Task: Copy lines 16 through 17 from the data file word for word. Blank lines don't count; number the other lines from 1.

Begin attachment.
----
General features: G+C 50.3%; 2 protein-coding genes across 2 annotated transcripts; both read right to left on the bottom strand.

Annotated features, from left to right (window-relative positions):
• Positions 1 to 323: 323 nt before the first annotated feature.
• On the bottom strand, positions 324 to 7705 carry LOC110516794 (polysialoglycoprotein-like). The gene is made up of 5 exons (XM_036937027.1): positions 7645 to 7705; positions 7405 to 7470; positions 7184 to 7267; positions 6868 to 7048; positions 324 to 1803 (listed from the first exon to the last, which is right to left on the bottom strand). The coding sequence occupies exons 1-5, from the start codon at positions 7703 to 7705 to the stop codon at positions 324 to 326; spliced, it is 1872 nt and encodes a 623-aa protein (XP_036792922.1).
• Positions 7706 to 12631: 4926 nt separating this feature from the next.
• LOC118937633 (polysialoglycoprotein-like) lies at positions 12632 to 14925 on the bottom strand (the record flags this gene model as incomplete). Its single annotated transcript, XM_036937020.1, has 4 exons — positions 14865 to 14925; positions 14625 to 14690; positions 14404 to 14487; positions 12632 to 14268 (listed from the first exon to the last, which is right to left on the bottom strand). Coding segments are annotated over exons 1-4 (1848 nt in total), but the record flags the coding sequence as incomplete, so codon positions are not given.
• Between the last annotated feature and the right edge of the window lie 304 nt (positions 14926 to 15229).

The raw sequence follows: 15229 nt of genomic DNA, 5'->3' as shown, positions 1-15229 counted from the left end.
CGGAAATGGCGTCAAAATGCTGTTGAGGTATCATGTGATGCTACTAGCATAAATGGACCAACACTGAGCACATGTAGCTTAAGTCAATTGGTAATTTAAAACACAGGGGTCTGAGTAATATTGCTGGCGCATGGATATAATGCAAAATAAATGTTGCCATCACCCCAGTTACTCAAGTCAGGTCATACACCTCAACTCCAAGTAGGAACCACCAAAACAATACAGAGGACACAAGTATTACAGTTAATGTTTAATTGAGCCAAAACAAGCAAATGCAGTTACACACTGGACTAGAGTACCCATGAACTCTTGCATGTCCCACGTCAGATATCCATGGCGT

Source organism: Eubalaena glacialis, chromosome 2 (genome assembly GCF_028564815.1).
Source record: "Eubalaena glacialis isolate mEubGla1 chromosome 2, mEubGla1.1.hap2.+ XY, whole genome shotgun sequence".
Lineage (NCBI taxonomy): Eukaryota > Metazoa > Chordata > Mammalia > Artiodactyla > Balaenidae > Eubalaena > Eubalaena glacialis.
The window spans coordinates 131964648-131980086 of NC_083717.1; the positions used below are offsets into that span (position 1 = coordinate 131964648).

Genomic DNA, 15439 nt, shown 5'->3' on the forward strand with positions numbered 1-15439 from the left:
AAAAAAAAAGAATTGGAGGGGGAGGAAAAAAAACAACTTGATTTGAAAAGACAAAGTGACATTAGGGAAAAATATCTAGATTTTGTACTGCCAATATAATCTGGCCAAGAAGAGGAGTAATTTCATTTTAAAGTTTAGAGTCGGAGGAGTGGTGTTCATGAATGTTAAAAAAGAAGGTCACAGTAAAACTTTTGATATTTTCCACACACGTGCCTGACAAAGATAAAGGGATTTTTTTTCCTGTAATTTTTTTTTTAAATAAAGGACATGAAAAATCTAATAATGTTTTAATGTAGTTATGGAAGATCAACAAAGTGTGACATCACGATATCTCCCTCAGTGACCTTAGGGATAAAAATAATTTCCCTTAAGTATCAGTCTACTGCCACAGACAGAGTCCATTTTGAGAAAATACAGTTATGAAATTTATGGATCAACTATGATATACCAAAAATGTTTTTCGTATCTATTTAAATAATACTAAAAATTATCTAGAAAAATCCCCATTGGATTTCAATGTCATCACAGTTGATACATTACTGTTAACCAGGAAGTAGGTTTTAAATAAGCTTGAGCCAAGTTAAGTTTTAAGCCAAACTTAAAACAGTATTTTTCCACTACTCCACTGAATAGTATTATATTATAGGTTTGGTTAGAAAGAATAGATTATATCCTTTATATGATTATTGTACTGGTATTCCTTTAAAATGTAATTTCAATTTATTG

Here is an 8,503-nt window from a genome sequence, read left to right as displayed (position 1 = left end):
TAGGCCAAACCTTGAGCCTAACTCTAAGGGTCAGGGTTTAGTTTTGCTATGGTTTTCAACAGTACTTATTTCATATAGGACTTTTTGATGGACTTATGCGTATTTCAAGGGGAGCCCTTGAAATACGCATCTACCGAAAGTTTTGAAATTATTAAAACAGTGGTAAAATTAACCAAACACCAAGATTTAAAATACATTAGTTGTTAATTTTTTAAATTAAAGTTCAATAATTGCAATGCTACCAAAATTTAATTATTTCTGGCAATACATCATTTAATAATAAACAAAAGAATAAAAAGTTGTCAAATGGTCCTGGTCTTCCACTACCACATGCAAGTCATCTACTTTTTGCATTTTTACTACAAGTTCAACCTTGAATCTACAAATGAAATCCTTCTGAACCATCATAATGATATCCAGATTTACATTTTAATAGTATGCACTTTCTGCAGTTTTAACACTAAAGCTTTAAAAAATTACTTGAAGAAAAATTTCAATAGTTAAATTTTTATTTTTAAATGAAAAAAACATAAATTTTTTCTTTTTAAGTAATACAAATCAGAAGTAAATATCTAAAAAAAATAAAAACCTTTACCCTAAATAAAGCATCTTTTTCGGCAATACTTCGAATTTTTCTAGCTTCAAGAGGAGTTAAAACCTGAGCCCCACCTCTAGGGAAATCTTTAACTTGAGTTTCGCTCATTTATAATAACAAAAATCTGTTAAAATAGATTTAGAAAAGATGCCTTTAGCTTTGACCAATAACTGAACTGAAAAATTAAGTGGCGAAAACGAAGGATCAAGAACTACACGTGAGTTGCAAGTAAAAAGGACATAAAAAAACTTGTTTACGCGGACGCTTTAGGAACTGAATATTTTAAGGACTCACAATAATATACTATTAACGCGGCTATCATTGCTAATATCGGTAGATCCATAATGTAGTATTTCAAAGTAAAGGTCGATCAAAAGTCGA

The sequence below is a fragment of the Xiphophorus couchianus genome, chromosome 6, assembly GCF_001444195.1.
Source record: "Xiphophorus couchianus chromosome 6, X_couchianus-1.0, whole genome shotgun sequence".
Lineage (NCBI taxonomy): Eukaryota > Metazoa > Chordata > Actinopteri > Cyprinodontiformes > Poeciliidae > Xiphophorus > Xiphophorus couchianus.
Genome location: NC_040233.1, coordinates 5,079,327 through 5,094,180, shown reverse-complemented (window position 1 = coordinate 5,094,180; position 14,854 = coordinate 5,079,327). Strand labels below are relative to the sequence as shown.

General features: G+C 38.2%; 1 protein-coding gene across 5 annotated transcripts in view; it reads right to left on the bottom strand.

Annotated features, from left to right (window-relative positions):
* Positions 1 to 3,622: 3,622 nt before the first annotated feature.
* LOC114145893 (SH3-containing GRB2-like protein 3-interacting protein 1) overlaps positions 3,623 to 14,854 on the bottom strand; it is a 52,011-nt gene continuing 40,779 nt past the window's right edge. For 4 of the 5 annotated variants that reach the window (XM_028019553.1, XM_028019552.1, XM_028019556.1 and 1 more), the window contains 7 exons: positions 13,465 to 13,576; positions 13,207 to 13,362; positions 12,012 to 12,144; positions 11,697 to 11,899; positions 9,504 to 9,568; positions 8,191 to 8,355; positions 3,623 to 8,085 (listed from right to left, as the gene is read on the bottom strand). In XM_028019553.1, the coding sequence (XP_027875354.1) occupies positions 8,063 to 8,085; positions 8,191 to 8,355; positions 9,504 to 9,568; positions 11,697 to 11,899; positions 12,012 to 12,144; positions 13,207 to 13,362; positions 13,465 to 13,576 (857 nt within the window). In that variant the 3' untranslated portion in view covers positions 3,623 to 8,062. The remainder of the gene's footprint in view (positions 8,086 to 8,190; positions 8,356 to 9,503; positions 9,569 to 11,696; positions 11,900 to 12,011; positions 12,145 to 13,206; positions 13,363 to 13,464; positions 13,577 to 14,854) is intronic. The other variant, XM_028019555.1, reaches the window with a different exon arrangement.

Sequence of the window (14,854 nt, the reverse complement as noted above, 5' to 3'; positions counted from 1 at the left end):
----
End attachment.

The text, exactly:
Here is an 8,503-nt window from a genome sequence, read left to right as displayed (position 1 = left end):
TAGGCCAAACCTTGAGCCTAACTCTAAGGGTCAGGGTTTAGTTTTGCTATGGTTTTCAACAGTACTTATTTCATATAGGACTTTTTGATGGACTTATGCGTATTTCAAGGGGAGCCCTTGAAATACGCATCTACCGAAAGTTTTGAAATTATTAAAACAGTGGTAAAATTAACCAAACACCAAGATTTAAAATACATTAGTTGTTAATTTTTTAAATTAAAGTTCAATAATTGCAATGCTACCAAAATTTAATTATTTCTGGCAATACATCATTTAATAATAAACAAAAGAATAAAAAGTTGTCAAATGGTCCTGGTCTTCCACTACCACATGCAAGTCATCTACTTTTTGCATTTTTACTACAAGTTCAACCTTGAATCTACAAATGAAATCCTTCTGAACCATCATAATGATATCCAGATTTACATTTTAATAGTATGCACTTTCTGCAGTTTTAACACTAAAGCTTTAAAAAATTACTTGAAGAAAAATTTCAATAGTTAAATTTTTATTTTTAAATGAAAAAAACATAAATTTTTTCTTTTTAAGTAATACAAATCAGAAGTAAATATCTAAAAAAAATAAAAACCTTTACCCTAAATAAAGCATCTTTTTCGGCAATACTTCGAATTTTTCTAGCTTCAAGAGGAGTTAAAACCTGAGCCCCACCTCTAGGGAAATCTTTAACTTGAGTTTCGCTCATTTATAATAACAAAAATCTGTTAAAATAGATTTAGAAAAGATGCCTTTAGCTTTGACCAATAACTGAACTGAAAAATTAAGTGGCGAAAACGAAGGATCAAGAACTACACGTGAGTTGCAAGTAAAAAGGACATAAAAAAACTTGTTTACGCGGACGCTTTAGGAACTGAATATTTTAAGGACTCACAATAATATACTATTAACGCGGCTATCATTGCTAATATCGGTAGATCCATAATGTAGTATTTCAAAGTAAAGGTCGATCAAAAGTCGA